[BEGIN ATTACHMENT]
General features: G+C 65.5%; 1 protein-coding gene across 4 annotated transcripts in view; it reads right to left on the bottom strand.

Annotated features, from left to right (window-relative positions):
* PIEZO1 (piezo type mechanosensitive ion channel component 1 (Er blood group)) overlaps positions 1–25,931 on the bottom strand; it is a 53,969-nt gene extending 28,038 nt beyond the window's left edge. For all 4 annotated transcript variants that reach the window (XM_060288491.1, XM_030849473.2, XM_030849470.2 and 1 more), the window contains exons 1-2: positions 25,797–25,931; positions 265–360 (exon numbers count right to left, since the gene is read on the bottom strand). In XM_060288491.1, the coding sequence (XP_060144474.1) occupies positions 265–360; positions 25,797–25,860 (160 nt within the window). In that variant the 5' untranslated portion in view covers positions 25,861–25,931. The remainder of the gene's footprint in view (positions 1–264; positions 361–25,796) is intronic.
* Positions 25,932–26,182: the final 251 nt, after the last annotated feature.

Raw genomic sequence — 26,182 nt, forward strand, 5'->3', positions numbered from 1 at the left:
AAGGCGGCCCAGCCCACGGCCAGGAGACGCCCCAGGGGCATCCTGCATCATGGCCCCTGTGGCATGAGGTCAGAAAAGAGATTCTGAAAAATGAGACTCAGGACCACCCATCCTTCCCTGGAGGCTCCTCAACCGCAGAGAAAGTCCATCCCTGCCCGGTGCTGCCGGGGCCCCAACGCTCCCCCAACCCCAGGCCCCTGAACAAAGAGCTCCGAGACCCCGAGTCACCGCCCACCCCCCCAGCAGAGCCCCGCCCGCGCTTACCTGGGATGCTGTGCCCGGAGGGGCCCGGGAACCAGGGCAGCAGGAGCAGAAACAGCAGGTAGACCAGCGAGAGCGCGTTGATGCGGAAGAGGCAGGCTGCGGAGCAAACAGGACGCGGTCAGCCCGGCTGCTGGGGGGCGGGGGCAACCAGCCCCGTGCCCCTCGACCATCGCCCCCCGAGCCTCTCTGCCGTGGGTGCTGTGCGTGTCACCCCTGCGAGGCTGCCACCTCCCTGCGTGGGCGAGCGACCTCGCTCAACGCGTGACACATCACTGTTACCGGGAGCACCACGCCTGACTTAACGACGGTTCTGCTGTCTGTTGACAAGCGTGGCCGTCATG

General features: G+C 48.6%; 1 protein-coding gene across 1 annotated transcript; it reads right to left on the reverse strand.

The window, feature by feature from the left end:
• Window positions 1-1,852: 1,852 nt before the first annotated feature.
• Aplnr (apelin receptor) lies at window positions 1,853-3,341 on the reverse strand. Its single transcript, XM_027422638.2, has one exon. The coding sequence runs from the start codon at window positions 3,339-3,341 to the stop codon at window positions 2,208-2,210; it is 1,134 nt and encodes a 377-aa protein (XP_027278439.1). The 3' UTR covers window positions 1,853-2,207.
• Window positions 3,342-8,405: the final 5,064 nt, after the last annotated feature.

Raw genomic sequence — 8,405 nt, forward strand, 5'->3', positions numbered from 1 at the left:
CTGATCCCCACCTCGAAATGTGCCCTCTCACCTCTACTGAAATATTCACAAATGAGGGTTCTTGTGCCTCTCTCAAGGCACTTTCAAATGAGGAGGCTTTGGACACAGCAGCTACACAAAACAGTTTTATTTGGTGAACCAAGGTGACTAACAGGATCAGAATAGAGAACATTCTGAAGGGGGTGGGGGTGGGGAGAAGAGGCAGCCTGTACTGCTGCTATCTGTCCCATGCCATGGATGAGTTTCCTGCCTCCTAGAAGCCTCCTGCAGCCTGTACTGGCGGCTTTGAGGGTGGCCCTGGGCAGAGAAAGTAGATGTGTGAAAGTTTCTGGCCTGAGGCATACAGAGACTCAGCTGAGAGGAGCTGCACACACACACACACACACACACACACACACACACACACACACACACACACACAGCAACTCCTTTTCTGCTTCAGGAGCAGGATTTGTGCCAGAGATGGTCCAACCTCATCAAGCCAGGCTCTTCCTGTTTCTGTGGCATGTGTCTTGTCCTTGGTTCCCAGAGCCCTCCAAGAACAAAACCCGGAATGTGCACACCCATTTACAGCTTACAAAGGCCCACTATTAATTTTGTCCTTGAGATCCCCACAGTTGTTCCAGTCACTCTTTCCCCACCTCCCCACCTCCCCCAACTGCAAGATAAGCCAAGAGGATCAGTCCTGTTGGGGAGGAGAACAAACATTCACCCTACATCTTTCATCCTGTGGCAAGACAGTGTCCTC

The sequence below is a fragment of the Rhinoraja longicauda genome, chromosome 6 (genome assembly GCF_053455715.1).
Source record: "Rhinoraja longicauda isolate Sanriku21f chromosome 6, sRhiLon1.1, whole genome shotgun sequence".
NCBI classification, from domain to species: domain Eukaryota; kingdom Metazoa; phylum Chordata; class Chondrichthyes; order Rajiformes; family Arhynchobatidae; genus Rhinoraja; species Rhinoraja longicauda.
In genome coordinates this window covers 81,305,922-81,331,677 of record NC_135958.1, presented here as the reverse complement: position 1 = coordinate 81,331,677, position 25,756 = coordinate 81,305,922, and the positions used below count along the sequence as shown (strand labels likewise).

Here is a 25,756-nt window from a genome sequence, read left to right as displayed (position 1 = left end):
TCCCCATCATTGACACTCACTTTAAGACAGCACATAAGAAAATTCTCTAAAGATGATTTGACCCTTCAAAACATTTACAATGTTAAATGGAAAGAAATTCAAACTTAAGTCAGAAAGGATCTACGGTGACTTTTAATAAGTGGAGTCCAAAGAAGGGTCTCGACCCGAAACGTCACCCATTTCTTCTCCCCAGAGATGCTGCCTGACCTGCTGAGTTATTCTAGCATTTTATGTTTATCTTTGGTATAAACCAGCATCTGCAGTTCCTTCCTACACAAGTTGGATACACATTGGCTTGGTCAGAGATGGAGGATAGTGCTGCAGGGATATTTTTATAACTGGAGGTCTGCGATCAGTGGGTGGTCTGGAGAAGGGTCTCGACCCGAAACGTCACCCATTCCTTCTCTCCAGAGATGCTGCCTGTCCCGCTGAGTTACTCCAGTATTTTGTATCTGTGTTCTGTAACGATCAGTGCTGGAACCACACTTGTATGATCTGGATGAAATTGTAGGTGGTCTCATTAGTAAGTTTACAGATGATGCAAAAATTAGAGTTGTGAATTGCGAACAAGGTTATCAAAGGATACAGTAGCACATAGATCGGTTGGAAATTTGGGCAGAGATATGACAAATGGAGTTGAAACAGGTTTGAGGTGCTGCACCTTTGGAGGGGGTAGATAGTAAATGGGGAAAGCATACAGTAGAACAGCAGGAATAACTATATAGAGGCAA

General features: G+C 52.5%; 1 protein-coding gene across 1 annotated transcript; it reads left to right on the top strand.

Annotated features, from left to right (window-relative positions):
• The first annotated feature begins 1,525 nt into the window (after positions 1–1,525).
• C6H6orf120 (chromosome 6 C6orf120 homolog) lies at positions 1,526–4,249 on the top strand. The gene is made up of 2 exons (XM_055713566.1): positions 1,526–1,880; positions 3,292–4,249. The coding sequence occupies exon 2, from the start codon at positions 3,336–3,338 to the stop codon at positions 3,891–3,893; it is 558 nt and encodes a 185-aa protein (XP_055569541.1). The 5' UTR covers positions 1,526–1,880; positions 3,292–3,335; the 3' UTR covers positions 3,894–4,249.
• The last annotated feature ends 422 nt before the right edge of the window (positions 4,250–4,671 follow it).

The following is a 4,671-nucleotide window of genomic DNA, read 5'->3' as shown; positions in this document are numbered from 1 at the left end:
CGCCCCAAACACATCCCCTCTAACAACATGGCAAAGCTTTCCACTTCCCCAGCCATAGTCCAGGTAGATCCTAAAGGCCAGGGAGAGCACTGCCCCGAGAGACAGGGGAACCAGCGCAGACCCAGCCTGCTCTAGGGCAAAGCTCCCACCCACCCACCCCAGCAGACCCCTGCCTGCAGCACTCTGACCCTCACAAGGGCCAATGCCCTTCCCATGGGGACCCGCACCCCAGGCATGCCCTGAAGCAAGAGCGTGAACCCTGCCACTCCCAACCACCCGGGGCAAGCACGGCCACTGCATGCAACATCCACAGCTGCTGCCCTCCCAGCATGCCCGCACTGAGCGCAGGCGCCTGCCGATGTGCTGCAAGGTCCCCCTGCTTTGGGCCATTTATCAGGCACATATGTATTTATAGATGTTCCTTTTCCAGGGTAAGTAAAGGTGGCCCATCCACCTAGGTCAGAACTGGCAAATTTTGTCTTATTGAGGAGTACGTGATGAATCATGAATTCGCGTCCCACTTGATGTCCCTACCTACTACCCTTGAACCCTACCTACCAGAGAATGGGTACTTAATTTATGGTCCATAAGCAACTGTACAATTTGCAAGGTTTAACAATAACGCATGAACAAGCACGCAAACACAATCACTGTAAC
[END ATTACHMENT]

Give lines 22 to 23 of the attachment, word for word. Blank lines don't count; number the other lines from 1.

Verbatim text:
• The first annotated feature begins 1,525 nt into the window (after positions 1–1,525).
• C6H6orf120 (chromosome 6 C6orf120 homolog) lies at positions 1,526–4,249 on the top strand. The gene is made up of 2 exons (XM_055713566.1): positions 1,526–1,880; positions 3,292–4,249. The coding sequence occupies exon 2, from the start codon at positions 3,336–3,338 to the stop codon at positions 3,891–3,893; it is 558 nt and encodes a 185-aa protein (XP_055569541.1). The 5' UTR covers positions 1,526–1,880; positions 3,292–3,335; the 3' UTR covers positions 3,894–4,249.